Although I have been here for less than two weeks I’m starting to understand and get to know the students. Some of them are adorable, while others have severe learning and behavioural problems. A few burst into tears for absolutely no reason, which I’m sure isn’t the best of signs. After freezing myself wearing shorts I decided this week to wear my only pair of jeans this week. As I reached the school, four separate children came up to me to enquire why I was wearing women’s jeans. If this wasn’t bad enough each time I frequent the local markets more people refer to me as ‘senorita’ than ‘senor’. I really don’t understand these female remarks all the time, especially as I am sporting a rather hideous ginger beard. The children also amused themselves over my sunburn as well, as one evening after school I decided to take a walk to a nearby village with my girlfriend. As I forgot to apply sun tan lotion I returned home a couple of hours later with a face like a baboon’s ass.

From the little I have seen of the area so far, I have to say that virtually everyone is warm and friendly, although like anywhere in the world you do get a few people who try and make life as difficult as possible. If your Spanish pronunciation is not perfect then some people refuse to understand what you are saying. It would be the same as saying ‘Good Moaning’ instead of ‘Good Morning’ and somebody saying they don’t understand at all what you are saying. Maybe they just didn’t like me and was using this as an excuse to get rid of me!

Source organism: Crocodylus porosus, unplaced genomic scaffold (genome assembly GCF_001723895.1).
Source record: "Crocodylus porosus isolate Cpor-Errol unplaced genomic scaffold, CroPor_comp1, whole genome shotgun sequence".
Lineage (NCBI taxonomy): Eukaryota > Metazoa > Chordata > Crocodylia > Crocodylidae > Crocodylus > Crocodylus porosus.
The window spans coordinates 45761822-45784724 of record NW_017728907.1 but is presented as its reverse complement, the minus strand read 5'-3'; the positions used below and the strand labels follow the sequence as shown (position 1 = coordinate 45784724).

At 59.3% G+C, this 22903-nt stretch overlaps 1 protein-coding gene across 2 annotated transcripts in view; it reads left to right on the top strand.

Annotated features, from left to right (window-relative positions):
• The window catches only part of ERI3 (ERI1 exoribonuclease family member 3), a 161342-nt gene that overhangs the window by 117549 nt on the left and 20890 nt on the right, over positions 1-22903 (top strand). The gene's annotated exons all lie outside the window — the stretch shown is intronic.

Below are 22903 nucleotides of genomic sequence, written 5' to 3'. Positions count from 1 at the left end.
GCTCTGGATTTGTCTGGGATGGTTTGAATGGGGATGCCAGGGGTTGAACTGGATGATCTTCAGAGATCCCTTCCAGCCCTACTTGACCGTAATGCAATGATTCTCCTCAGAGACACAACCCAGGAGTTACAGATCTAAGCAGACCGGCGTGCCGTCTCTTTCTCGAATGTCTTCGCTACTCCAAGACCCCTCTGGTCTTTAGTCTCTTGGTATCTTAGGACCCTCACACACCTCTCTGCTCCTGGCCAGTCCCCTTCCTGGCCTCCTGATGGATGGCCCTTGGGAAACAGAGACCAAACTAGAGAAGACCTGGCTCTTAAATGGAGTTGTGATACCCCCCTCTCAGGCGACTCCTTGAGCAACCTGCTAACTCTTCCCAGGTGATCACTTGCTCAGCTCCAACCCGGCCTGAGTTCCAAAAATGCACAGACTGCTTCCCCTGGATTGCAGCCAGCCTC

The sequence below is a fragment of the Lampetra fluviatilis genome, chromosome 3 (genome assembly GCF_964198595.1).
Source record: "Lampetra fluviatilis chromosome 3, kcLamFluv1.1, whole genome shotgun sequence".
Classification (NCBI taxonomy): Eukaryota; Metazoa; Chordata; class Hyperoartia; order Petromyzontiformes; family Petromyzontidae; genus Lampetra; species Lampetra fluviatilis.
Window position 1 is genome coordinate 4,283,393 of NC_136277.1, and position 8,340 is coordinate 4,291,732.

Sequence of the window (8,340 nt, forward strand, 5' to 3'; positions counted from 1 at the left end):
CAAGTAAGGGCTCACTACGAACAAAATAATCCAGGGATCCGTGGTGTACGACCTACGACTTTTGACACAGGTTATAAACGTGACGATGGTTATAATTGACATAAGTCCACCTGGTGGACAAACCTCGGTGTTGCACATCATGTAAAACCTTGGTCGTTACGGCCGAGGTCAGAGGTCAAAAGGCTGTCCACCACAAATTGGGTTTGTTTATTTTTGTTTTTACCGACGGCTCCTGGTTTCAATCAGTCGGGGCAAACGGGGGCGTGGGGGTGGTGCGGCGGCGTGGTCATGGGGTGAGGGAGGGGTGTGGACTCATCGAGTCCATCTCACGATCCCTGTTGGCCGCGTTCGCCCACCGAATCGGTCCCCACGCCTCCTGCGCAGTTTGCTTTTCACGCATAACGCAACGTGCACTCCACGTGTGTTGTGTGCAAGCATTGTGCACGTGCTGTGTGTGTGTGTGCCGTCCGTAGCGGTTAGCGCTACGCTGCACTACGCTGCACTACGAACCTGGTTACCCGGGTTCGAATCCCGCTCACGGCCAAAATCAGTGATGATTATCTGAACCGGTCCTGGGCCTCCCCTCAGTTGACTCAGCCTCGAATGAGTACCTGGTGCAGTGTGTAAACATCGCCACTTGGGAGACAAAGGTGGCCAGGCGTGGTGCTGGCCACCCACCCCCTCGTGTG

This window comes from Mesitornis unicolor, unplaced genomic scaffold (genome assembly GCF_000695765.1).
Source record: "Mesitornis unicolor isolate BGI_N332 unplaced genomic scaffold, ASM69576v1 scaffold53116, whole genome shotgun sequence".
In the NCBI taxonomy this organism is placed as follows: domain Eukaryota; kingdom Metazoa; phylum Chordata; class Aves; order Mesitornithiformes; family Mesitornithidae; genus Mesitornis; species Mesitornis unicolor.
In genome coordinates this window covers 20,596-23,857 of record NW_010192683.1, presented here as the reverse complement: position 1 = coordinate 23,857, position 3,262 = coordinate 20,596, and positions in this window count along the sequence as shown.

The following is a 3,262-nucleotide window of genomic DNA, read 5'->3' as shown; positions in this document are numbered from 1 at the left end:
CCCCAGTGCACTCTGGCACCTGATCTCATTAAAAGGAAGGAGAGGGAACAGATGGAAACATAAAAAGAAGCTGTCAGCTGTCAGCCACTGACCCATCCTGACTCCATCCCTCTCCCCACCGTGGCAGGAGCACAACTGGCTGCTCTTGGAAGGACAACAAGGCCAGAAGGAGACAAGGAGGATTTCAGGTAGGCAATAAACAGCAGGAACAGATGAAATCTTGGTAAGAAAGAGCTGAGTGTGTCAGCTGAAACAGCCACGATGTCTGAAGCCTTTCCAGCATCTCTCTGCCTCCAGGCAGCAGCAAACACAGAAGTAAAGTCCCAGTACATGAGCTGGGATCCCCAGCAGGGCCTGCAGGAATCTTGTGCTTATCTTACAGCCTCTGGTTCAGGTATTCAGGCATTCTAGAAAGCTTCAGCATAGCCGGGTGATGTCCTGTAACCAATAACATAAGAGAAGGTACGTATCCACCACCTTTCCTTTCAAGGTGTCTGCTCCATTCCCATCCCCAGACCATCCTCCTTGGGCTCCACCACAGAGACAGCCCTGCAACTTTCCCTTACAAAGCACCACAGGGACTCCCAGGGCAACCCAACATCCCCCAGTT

One thing that has surprised me about Ecuador is the cheapness of everything, even having American dollars as their national currency. The UN states that those living in absolute poverty live on less than $1 a day. Here that could happily feed you three good meals in Ecuador. If wasn’t cheap enough then alcohol is even better. Bottles of wine and vodka are around $1 a bottle and beer even cheaper! You really can’t complain.

Another thing that has surprised me is the way the government tries to fight dangerous driving. Although there are your usual posters and advertising campaigns, the government has come up with the ingenious plan of putting the mutilated, sometimes limbless (and headless) bodies of the deceased on the front page of the newspapers and on the daily news. Some news programmes even carry sections dedicated to road crashes and the unfortunate lifeless victims. It doesn’t really make for enjoyable viewing and I’m not sure if it’s actually having much effect on the safety of driving either, after the few bus journeys I have enjoyed!

I always seem to talk about the radio or music wherever I go, and I am afraid Ecuador will be the same. I am happy to say that for a whole week listening to various Evangelical Propaganda Stations I have finally come across a decent radio station playing nothing but indie and rock. As per usual Robbie Williams is extremely popular but it’s nice to hear other home-grown favourites like Keane, Franz Ferdinand, Arctic Monkeys and Starsailor. I have also fallen in love with the music of Julieto Venegos, a Latin American version of KT Tunstall, who I am now a big fan of. I’m sure some of you would rather stick your hand in a blender than take a listen though!

Other than this, all is going well. I have a feeling I may have been slightly duped when believing this was an English Immersion School. At the present moment in time, I am the only person that speaks English to the children! I suppose I really can’t complain seeing that I get free roses from the rose plantation almost everyday.